Globalisation, an instrument of development for all?
Although the main theme of UNCTAD X was making globalisation the instrument of development for all countries and people, there was little in the nature of real commitments on solutions as to how this was to be done.
by Chakravarthi Raghavan
THE UN Conference on Trade and Development ended its tenth session on 19 February with more questions and doubts than answers from the collectivity of the world's governments to the main conference theme of making globalisation an effective instrument for the development of all countries and all peoples.
UNCTAD had met for its ninth session at Midrand in South Africa with globalisation as its main theme - full of hype about globalisation and liberalisation. Now, four years later, realisation of the goals and aspirations of a better life for a large majority of the peoples of the developing world or of narrowing the rich-poor gaps within and among countries seems even farther away.
As the UN/UNCTAD member countries ended their 'first economic conference' of the new millennium, adopting a Bangkok Declaration and Plan of Action, collective statements of the world governments, they have talked about many things that globalisation 'can' and 'should' do, about the opportunities and risks, about maximising the opportunities and minimising the risks.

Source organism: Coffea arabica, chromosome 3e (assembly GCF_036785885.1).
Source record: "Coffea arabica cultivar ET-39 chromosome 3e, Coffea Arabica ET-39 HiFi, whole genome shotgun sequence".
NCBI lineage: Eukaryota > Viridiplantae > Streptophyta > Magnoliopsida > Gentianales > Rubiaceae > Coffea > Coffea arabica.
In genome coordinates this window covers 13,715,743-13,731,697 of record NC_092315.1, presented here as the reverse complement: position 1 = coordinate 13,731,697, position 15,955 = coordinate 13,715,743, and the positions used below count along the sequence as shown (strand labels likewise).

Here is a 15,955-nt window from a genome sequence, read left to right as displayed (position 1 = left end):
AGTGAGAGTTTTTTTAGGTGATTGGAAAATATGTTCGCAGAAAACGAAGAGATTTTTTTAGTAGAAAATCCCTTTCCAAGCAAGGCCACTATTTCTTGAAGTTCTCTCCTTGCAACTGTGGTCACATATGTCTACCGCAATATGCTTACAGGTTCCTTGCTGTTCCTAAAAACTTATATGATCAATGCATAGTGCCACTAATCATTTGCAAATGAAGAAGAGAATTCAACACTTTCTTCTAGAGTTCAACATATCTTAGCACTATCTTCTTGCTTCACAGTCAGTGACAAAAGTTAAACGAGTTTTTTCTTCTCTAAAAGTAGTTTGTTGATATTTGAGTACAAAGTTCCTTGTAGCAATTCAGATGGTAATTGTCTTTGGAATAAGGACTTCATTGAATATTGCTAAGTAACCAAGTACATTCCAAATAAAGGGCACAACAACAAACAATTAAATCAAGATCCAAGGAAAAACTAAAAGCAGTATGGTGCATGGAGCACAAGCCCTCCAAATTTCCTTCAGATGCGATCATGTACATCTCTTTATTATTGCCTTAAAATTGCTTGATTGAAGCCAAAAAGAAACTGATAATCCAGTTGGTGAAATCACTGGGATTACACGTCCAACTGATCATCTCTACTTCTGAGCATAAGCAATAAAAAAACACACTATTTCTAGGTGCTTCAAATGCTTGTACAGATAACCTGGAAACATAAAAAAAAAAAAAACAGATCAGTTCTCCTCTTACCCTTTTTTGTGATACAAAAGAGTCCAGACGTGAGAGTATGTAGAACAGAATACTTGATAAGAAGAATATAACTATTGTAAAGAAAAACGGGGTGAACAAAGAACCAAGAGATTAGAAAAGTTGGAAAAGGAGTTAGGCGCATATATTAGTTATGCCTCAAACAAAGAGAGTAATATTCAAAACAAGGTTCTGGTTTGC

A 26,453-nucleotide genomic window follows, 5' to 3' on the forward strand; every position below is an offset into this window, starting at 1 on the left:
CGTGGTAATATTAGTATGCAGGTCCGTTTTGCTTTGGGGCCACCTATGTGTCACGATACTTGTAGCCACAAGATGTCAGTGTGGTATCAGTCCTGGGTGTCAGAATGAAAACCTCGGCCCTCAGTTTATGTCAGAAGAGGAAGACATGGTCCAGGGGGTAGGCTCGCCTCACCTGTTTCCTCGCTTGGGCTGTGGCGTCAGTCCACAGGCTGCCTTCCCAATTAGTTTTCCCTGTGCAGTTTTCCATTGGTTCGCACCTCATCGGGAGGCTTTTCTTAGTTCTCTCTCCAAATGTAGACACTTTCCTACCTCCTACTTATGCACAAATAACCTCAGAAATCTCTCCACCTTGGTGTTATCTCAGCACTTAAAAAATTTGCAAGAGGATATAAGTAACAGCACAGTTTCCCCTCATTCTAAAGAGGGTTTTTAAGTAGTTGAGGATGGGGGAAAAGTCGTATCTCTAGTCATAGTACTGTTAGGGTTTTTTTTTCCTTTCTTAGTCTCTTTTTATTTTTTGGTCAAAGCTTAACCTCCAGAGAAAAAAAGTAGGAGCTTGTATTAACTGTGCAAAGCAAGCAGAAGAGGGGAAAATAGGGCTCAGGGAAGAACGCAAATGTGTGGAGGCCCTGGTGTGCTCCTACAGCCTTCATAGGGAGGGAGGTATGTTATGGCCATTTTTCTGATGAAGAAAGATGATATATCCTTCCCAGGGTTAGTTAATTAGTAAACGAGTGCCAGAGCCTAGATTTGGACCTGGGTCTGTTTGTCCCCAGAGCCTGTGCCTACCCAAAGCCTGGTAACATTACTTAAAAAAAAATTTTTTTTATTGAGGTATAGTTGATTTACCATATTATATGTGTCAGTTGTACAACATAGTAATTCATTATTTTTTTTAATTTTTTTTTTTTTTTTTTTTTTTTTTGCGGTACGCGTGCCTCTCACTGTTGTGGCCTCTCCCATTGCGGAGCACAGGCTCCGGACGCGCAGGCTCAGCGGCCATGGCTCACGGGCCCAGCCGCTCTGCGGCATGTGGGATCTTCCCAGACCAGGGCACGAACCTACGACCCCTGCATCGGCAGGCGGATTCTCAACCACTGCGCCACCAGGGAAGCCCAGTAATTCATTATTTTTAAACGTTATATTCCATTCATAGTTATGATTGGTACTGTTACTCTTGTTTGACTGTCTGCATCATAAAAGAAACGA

But in terms of what the governments present here have agreed to do or committed themselves to doing elsewhere, the documents are at best very modest and often equivocal - such as on possible proposals on market access for least developed countries (LDCs), or in stating that the international community 'may wish to consider ways and means of identifying that portion of the debt assessed as unpayable for possible action by creditors.'